Everybody is in a hurry to decode you: Sushant Singh Rajput
He might come across as elusive, and his media-shy reputation might have raised eyebrows, but as we caught up with the birthday boy Sushant Singh Rajput (who turns 29 today), at a tea stall in Andheri that he used to frequent as a theatre actor — and his other haunts before he became famous — the actor dismisses these as perceptions, calling the industry a "strange place".bollywood Updated: Jan 21, 2015 09:10 IST
He might come across as elusive, and his media-shy reputation might have raised eyebrows, but as we caught up with the birthday boy Sushant Singh Rajput (who turns 29 today), at a tea stall in Andheri that he used to frequent as a theatre actor — and his other haunts before he became famous — the actor dismisses these as perceptions, calling the industry a "strange place".
You’ve completed three years in Bollywood. How do you look at the years gone by?
Getting a hang of being an actor — on stage, on TV and now in films — has given a certain meaning to my existence. And there have been some revelations too. No matter what you assume, this industry is going be different from anything you have ever imagined.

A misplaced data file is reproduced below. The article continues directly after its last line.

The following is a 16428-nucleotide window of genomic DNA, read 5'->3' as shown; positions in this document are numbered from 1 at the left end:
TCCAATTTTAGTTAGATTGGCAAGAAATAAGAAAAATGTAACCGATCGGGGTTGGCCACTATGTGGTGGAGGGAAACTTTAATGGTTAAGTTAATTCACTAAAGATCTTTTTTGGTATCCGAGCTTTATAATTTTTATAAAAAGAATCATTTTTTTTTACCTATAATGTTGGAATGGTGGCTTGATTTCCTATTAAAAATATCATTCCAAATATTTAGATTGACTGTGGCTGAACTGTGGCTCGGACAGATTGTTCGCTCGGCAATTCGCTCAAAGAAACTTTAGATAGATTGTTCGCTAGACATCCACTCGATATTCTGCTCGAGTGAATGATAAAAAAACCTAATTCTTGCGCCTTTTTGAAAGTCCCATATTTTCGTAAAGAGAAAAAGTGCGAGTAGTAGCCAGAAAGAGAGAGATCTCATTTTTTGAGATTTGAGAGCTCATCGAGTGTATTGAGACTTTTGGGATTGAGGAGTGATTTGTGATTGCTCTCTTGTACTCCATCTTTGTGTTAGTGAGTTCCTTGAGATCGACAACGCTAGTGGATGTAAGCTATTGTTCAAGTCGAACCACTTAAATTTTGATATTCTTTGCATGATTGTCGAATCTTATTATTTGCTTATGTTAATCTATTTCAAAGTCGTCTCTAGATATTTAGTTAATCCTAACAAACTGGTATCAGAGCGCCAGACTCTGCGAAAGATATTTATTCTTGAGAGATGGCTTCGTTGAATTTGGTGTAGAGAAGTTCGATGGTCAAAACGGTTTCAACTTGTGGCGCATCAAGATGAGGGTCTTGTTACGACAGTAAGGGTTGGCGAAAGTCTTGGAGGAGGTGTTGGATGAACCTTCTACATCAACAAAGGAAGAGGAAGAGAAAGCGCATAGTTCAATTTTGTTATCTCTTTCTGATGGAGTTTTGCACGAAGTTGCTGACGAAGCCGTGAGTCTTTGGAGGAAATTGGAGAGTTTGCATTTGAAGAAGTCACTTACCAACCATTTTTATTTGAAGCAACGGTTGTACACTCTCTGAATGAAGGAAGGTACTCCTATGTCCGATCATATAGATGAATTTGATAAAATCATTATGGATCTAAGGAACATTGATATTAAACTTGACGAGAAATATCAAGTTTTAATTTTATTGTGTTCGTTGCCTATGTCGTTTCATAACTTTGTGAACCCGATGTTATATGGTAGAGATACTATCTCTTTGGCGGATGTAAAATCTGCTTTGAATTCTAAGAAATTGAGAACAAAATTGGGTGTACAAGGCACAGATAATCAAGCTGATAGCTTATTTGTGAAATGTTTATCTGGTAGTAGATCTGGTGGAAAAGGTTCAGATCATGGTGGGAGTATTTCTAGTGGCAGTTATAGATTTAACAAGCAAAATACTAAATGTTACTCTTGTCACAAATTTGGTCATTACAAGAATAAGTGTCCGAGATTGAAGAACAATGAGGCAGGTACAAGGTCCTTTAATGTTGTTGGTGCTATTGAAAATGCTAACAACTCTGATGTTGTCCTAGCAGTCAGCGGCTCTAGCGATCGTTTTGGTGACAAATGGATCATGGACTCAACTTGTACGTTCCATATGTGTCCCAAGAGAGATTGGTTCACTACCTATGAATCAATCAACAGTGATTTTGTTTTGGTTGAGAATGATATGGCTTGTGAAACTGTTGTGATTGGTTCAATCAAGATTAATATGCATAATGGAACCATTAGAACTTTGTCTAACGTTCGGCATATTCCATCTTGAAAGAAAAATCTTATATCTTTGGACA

You don’t follow the set pattern of how a Hindi film actor and his life usually functions.
The only way you can be at peace with yourself is by being who you are and understanding why you are that way. You do away with the constant urge of seeking validation and being accepted.
Also, many feel you are a bit of a loner…
I might not be over-enthusiastic about socialising and making friends, but I am not a loner. I love hanging out with my friends, and I do it often when I am not working. Maybe, since I am not often invited to the ‘happening’ parties of our industry, where the media is around, I have earned the reputation of being a loner.
You, besides names like Ranbir Kapoor and Nawazuddin Siddiqui, are among the few who maintain a safe distance from both the media as well as the rest of the film fraternity. Why?
I have my reasons. Everybody is in a hurry to decode you in a certain way, and then they expect you to adhere to their definition. How can they possibly do that when you yourself are finding it hard to discover yourself? How many interviews and questions does it take to tell everyone what you think? There are many things you can say once you cultivate your opinion, and that comes with experience, which — at this point — I don’t have much of.
You don’t have a godfather in Bollywood. Do you ever feel like an ‘outsider’?
Well, this industry is a strange place. You look in one direction, and you find mediocrity and nepotism thriving, and you can’t come up with a logical reason to explain it. In the other direction, you see immense respect for passion, talent and professionalism, irrespective of being an insider or an outsider. The best thing is to accept the circumstances, not take them personally, deal with them, stop complaining, and give everything your best.